Ethereum Founder Proposes Hard Cap on ETH Supply
m, EtIn a post authored on GitHub, Ethereum founder Vitalik Buterin proposed a fixed supply cap on the total number of ether (ETH). Called the Ethereum improvement proposal (EIP), developers and software users were also asked their opinions about this proposal, which would cap Ether’s supply at 120,204,432.
Hard Cap to a Hard Question
The proposal puts to rest a long-time question posed for the Ethereum foundation: What is the total supply of ether?
After its launch in 2014, there has yet not been any official announcement on this topic, but the foundation has historically maintained that this would change as the fundamental design of the project is changed.
And after four years in the making, the Ethereum now has a much clearer direction which allows for such a discussion to take place.
For the years preceding 2018, Ethereum’s issuance terms dictated a total of 18 Million ether released each year. This feature is unlike bitcoin, of which there shall never be more than 21 Million units in the world.
In the proposal dated April 1, 2018, Buterin noted the project’s economic sustainability had to cover the “widest possible variety of circumstances.”
“Issuing new coins to proof of work miners is no longer an effective way of promoting an egalitarian coin distribution or any other significant policy goal, I propose that we agree on a hard cap for the total quantity of ETH.”
Simply put, the network rewards miners and node developers to ensure the network keeps on operating and supporting Ethereum’s vision.
However, with no hard cap, the rewards to miners would have decreased year on year, and it would prove to be less motivating for people who lend computing resources to continue working for the network’s benefit.
As for the number of coins, Buterin recommends a maximum supply of 120,204,432 ETH or precisely two times the amount of ETH sold in the original sale.
Developers Warmly Receive the Proposal
The post represented the first instance of addressing the monetary aspect of ether, as the foundation tends to focus more on the code and technology rather than price or reward.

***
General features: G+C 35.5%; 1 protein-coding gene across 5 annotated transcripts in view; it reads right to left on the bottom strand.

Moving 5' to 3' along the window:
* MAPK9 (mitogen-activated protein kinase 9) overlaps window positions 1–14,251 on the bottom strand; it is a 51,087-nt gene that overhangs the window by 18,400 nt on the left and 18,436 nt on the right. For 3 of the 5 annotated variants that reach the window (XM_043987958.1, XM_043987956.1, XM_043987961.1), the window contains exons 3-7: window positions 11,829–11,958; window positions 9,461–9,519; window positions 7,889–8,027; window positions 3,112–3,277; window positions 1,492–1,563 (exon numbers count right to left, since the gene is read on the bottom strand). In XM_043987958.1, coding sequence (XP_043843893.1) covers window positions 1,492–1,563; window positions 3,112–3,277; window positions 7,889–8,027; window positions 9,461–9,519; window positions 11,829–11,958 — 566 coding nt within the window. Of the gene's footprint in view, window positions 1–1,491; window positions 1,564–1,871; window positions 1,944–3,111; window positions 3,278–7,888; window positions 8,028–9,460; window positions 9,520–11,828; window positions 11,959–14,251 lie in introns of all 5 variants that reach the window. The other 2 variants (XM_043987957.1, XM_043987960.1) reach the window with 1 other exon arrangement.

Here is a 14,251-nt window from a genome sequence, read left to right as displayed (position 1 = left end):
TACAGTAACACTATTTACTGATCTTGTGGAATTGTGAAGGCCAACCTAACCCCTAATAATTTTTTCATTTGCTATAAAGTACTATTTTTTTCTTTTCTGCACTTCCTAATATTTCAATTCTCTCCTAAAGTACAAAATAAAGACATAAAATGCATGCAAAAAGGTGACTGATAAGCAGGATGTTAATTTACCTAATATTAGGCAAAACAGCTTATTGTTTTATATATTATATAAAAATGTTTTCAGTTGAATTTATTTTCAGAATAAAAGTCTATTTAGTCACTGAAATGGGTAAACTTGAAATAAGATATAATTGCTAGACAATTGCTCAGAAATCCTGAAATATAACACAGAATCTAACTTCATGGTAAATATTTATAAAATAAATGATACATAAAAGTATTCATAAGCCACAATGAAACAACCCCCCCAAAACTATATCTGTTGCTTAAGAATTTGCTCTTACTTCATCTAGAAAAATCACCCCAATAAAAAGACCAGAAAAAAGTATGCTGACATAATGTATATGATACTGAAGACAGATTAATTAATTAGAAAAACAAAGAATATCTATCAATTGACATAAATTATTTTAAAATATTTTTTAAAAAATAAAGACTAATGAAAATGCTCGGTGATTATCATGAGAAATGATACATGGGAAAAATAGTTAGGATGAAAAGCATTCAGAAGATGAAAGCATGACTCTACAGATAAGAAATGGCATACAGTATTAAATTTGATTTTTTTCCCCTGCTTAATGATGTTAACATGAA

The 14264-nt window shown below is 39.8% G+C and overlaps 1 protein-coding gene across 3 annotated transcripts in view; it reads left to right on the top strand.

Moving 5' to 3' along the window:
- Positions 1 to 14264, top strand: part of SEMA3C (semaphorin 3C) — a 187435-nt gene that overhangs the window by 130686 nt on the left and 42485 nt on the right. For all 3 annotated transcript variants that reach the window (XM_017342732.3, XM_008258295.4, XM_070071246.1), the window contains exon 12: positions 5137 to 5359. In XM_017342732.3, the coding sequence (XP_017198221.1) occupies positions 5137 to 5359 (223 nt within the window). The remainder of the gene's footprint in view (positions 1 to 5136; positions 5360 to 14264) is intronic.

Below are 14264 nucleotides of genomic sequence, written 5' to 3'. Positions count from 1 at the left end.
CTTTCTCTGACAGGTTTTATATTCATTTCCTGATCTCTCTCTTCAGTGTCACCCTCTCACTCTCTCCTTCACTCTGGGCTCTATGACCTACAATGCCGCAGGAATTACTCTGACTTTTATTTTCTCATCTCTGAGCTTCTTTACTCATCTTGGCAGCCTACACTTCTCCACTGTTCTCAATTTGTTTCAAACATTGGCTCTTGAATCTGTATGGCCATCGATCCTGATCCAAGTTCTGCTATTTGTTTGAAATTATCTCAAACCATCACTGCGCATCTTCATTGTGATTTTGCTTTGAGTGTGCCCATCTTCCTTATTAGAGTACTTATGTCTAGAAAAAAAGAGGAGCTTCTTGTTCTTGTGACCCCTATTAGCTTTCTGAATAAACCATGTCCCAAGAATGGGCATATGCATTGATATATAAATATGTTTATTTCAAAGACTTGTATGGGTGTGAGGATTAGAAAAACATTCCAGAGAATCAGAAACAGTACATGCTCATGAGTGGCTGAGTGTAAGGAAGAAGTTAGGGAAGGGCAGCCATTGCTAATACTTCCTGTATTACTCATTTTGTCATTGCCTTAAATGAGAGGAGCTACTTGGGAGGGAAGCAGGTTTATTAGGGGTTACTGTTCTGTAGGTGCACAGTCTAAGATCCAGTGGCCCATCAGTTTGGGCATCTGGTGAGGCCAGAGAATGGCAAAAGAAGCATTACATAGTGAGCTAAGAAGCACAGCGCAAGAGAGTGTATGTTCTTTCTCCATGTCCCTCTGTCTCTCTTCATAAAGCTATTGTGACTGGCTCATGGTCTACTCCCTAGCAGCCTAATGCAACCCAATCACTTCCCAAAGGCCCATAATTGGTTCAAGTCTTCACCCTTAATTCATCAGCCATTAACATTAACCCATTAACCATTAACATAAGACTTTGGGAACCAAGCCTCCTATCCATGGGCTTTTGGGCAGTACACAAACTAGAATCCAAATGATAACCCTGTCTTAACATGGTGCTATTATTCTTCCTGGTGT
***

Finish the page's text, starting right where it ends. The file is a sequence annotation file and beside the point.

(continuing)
However, the network has come a long way since introduction, and critics were previously vocal about rewards on the platform, in exchange for their voluntary services.
Adding to this, an unclear supply cap also deters the general public from taking ETH as a more serious investment opportunity.
That said, the general mood from developers was positive.
“I think a round number such as 120,000,000 would be easier for people to calculate, similar to Bitcoins 21,000,000. Not sure if exactly 2x is entirely necessary. But I think it’s great to have a proposal discussing economic suggestions of this sort!” wrote a developer.
Buterin was quick to add that the quoted number of 120 Million was not a final decision. The discussion is still ongoing at GitHub, and it is certain that a final consensus would take some time.
Open to the idea of a higher cap, Buterin wrote:
“If for some reason this EIP is adopted at a point where it is too late to set a max cap at 120 million, it is also possible to set a higher max cap. I would recommend 144,052,828 ETH, or exactly 2x the total amount released in the genesis block including both the sale and premines.”
It appears that Buterin’s statement was some sort of an April fool’s joke, while not completely dismissing the idea of a fixed supply as indicated by a post from April 2. The prank was pulled not to convince people ether was changing to a fixed cap on its supply, but rather seeing people argue whether it was genuine:
The Ethereum co-founder went onto explain that there are very real arguments for introducing a cap (Ethereum Classic switched to a fixed supply in March 2017, after a proposal in late 2016) and the proposal has already been written in GitHub. Therefore, it is up to the community to decide on EIP 960, opening the door to a possibility of a fixed supply for ether, but maybe not as certain as indicated by Buterin’s tweets from April 1 alone.
Finally, he stated that tokens that take an inflationary approach over the long run are a ‘bad idea’ because, as Buterin explains in a post from October 2017, “…relying purely on the medium-of-exchange argument to support a token value, while attractive because of its seeming ability to print money out of thin air, is ultimately quite brittle.”
Now it is up to the community to debate the merits and drawbacks of EIP 960. Only then will we see definitive action on the issue of a fixed supply for ether.
This article was updated April 2.